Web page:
DC, September 29, 2004 (ENS): To improve the
livelihoods of small-scale coffee farmers and conserve
the environment, Conservation International (CI) and
Starbucks Coffee have joined forces with the U.S. Agency
for International Development (USAID) to create the
Conservation Coffee Alliance.
With a focus on Central America and Mexico, the Alliance
promotes private-sector approaches that are environmentally
sensitive, socially responsible and economically viable.
On Monday, the U.S. Ambassador to Mexico, Tony Garza,
hosted the official signing of the memorandum of understanding
in Mexico City launching the Alliance.
“Instead of destroying productive land, coffee
cultivation is now an engine of conservation. Instead
of slash and burn, we are conserving biodiversity,”
said Garza, addressing businessmen and coffee growers
at a Starbucks café. “The partnership model
we are honoring today is the business model of the future.”
Representatives from Chiapas coffee cooperatives joined
Starbucks President Orin Smith for the signing ceremony.
The USAID Administrator for Latin America and the Caribbean
Adolfo Franco took part in the ceremony along with the
Vice President of Conservation International Glenn Prickett.
Franco said, "This Alliance approach is a new,
creative way of doing business. It combines market forces
and business interests to help improve the lives of
rural people and the environment worldwide."
CI works directly with farmers to promote environmentally
responsible growing practices such as water and soil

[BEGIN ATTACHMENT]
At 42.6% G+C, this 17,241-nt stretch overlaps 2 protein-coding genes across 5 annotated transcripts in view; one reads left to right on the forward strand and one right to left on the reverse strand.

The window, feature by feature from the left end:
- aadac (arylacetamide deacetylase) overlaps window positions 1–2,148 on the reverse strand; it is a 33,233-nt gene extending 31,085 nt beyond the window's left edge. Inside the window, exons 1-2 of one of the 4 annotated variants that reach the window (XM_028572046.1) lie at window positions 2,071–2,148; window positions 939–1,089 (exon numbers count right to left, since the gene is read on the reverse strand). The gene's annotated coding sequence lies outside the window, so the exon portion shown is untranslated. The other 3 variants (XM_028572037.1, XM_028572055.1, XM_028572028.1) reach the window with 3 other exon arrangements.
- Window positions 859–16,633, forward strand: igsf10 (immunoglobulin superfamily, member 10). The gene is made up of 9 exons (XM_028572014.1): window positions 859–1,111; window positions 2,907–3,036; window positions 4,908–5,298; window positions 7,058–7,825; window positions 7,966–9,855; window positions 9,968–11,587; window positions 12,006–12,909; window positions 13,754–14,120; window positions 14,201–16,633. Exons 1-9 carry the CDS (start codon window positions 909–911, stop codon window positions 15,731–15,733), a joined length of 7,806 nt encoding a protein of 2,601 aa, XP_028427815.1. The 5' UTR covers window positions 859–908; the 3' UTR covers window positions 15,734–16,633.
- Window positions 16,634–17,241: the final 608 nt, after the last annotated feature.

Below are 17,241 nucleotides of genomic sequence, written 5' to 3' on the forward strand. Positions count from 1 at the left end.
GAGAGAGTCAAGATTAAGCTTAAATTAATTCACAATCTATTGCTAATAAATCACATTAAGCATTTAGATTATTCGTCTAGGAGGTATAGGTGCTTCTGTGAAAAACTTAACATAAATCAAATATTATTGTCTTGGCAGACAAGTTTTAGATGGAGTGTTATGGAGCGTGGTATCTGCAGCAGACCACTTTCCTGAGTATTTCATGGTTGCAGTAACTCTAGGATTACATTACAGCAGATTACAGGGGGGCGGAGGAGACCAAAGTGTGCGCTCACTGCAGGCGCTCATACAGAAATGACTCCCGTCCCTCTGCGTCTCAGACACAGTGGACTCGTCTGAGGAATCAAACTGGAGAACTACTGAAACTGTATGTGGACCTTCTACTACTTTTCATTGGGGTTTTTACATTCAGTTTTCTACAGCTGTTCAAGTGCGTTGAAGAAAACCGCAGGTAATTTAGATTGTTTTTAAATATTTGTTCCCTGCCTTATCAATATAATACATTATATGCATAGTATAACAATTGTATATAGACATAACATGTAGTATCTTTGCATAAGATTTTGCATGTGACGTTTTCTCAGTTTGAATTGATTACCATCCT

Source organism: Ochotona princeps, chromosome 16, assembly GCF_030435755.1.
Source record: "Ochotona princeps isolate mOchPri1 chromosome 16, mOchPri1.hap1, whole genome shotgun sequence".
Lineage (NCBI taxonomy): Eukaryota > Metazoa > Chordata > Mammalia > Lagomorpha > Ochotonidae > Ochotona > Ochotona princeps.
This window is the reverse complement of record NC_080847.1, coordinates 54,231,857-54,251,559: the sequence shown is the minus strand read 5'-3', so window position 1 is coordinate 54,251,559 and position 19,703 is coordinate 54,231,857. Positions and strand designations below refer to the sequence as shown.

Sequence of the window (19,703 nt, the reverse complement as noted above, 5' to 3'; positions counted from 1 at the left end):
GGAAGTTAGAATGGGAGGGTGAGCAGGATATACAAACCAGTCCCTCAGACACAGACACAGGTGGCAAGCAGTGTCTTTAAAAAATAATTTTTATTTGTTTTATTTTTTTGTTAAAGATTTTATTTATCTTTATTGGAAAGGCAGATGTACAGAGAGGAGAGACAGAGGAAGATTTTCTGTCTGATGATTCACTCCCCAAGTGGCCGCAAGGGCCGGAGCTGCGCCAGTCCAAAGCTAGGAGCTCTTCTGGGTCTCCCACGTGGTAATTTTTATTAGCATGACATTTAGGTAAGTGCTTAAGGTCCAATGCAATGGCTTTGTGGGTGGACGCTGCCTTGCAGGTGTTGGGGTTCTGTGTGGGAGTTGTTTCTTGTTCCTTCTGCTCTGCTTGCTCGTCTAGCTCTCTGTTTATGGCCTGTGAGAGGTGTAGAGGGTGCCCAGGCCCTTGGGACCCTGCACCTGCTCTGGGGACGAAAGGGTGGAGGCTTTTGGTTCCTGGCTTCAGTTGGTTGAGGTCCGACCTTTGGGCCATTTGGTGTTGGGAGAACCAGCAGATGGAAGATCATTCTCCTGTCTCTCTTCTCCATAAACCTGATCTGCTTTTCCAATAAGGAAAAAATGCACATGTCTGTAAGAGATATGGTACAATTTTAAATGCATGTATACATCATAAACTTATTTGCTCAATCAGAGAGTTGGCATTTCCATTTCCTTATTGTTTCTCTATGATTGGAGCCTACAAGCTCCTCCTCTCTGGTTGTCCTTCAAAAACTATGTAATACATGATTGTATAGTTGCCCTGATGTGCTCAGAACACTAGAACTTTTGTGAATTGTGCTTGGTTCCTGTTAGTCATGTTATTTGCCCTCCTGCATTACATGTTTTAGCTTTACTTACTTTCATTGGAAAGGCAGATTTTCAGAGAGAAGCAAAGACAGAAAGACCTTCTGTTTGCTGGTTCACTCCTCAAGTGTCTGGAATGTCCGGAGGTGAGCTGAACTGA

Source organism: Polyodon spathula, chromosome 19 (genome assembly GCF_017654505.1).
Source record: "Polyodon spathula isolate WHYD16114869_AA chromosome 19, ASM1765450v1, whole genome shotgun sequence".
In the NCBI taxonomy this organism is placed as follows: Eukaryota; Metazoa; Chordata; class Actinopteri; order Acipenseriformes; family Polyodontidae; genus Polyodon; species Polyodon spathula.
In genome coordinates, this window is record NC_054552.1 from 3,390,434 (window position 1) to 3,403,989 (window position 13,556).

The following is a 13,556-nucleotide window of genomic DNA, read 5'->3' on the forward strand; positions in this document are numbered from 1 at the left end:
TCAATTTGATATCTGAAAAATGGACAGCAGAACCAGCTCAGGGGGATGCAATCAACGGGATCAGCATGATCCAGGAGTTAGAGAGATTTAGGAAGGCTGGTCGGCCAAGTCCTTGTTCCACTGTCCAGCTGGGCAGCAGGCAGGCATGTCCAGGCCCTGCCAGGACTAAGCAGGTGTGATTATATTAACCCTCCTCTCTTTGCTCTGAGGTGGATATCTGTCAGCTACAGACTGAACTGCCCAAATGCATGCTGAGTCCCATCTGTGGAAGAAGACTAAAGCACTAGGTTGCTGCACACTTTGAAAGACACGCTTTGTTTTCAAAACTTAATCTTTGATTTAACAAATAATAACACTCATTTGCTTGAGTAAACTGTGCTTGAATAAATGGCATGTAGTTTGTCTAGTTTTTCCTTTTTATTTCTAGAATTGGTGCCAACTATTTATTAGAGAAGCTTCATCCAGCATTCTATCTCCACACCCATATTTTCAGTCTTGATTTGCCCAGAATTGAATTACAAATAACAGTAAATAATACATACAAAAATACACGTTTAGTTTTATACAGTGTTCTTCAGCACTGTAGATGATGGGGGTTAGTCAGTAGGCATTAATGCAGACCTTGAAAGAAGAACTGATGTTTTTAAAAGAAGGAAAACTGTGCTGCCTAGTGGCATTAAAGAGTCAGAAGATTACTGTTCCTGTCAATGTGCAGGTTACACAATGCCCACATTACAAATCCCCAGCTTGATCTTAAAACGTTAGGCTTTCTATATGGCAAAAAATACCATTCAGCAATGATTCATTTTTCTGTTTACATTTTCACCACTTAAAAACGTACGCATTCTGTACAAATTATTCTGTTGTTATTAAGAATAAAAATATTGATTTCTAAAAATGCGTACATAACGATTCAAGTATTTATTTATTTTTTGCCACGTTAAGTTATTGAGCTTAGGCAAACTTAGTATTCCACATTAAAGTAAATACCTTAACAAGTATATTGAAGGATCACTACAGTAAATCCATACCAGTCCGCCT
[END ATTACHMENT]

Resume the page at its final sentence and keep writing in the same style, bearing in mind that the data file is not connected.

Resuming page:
conservation, crop diversification, and chemical fertilizer
and pesticide reduction that help protect the surrounding
forest, streams and wildlife.
"By uniting the strengths of the government, conservation
and private sectors, we are breaking new ground in supporting
small-scale coffee farmers and raising the scale of
biodiversity conservation in Mexico and Central America,"
Starbucks works with CI and the cooperatives providing
farmers with financial support, technical assistance
to raise the quality of their coffee and a market for
their crops. Last year, Starbucks purchased 1.8 million
pounds of Conservation Coffee at price premiums ranging
from 60 to 200 percent higher than local prices in Colombia,
Mexico and Peru.
Conservation International also manages the $6 million
Verde Ventures fund which provides debt and equity financing
to coffee cooperatives and other small businesses contributing
to biodiversity conservation in CI's priority areas.
In January 2004, Starbucks announced a $2.5 million
direct loan to help capitalize the fund.
The Alliance brings to community level conservation
efforts what they call a “field-to-cup”
approach that includes all aspects of producing, processing
and marketing specialty coffee.
Through economic incentives and technical assistance
to small farmers, the goal of the Alliance is to expand
the areas of coffee fields using the best practices
for conservation and making more high quality green
coffee available to roasters. Building on the success
of a six-year partnership between Starbucks and CI,
the Alliance will focus on projects in Mexico, Costa
Rica and Panama.
Over three years, the U.S. government will provide
$1.2 million and Starbucks will contribute $1.5 million
to fund the Alliance.